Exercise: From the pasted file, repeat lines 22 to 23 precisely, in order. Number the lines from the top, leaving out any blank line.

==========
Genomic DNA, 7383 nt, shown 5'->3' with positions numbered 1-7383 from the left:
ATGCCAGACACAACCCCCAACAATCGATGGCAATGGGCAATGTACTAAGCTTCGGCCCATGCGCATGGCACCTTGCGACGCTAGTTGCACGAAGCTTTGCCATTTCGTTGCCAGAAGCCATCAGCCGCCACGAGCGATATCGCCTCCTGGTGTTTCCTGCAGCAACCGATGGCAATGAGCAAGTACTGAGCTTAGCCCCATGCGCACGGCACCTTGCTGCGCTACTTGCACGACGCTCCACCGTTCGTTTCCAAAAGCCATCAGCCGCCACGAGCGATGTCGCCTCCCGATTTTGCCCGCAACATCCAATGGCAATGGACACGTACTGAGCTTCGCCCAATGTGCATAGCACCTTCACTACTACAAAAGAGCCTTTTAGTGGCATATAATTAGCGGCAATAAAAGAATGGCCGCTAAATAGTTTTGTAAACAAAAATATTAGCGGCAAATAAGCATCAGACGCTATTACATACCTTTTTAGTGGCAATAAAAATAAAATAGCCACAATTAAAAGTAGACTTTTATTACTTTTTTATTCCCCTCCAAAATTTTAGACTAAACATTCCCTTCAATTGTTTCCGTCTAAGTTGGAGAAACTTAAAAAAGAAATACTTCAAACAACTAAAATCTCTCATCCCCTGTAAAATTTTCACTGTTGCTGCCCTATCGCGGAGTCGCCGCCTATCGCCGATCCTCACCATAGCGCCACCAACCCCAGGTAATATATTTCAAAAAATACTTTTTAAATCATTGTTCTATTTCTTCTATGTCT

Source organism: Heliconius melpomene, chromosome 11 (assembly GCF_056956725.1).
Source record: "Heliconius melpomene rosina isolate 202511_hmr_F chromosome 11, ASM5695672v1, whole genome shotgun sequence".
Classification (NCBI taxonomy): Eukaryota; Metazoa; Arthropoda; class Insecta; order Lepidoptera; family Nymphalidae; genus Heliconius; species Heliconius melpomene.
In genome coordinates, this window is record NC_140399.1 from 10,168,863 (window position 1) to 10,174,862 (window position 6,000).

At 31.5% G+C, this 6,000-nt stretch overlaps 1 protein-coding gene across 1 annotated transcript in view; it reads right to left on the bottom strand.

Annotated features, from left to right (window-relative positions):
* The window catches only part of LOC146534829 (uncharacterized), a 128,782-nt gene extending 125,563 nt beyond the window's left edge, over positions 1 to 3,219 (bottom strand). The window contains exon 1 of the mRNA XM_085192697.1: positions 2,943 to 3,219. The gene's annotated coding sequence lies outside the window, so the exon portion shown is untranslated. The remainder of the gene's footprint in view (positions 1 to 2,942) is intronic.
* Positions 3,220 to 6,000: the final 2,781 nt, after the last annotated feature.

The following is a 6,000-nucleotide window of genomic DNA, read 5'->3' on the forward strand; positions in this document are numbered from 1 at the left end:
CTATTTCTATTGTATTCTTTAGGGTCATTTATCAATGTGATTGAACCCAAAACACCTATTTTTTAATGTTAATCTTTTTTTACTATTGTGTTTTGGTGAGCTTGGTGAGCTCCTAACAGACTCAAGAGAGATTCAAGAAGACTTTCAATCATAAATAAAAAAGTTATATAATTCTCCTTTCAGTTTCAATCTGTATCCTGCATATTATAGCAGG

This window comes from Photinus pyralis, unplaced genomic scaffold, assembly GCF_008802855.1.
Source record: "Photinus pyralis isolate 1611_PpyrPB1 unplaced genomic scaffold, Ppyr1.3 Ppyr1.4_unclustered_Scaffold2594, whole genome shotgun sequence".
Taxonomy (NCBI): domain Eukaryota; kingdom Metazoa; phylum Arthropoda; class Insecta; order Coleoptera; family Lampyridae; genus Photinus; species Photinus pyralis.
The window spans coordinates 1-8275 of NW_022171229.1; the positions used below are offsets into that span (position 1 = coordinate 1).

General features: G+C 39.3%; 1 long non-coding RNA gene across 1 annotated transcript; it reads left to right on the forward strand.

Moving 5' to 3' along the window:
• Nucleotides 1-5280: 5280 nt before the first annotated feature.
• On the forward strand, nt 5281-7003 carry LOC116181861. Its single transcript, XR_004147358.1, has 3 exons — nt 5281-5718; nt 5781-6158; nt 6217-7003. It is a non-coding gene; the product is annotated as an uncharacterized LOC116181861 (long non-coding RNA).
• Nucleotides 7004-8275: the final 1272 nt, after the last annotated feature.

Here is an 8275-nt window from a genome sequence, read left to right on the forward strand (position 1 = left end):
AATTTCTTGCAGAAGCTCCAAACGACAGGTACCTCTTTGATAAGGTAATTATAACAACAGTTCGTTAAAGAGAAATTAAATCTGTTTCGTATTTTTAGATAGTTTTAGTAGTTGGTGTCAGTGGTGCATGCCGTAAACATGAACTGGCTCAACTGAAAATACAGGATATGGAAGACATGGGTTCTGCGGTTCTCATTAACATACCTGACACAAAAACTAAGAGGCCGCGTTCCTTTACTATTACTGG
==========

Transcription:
Here is an 8275-nt window from a genome sequence, read left to right on the forward strand (position 1 = left end):
AATTTCTTGCAGAAGCTCCAAACGACAGGTACCTCTTTGATAAGGTAATTATAACAACAGTTCGTTAAAGAGAAATTAAATCTGTTTCGTATTTTTAGATAGTTTTAGTAGTTGGTGTCAGTGGTGCATGCCGTAAACATGAACTGGCTCAACTGAAAATACAGGATATGGAAGACATGGGTTCTGCGGTTCTCATTAACATACCTGACACAAAAACTAAGAGGCCGCGTTCCTTTACTATTACTGG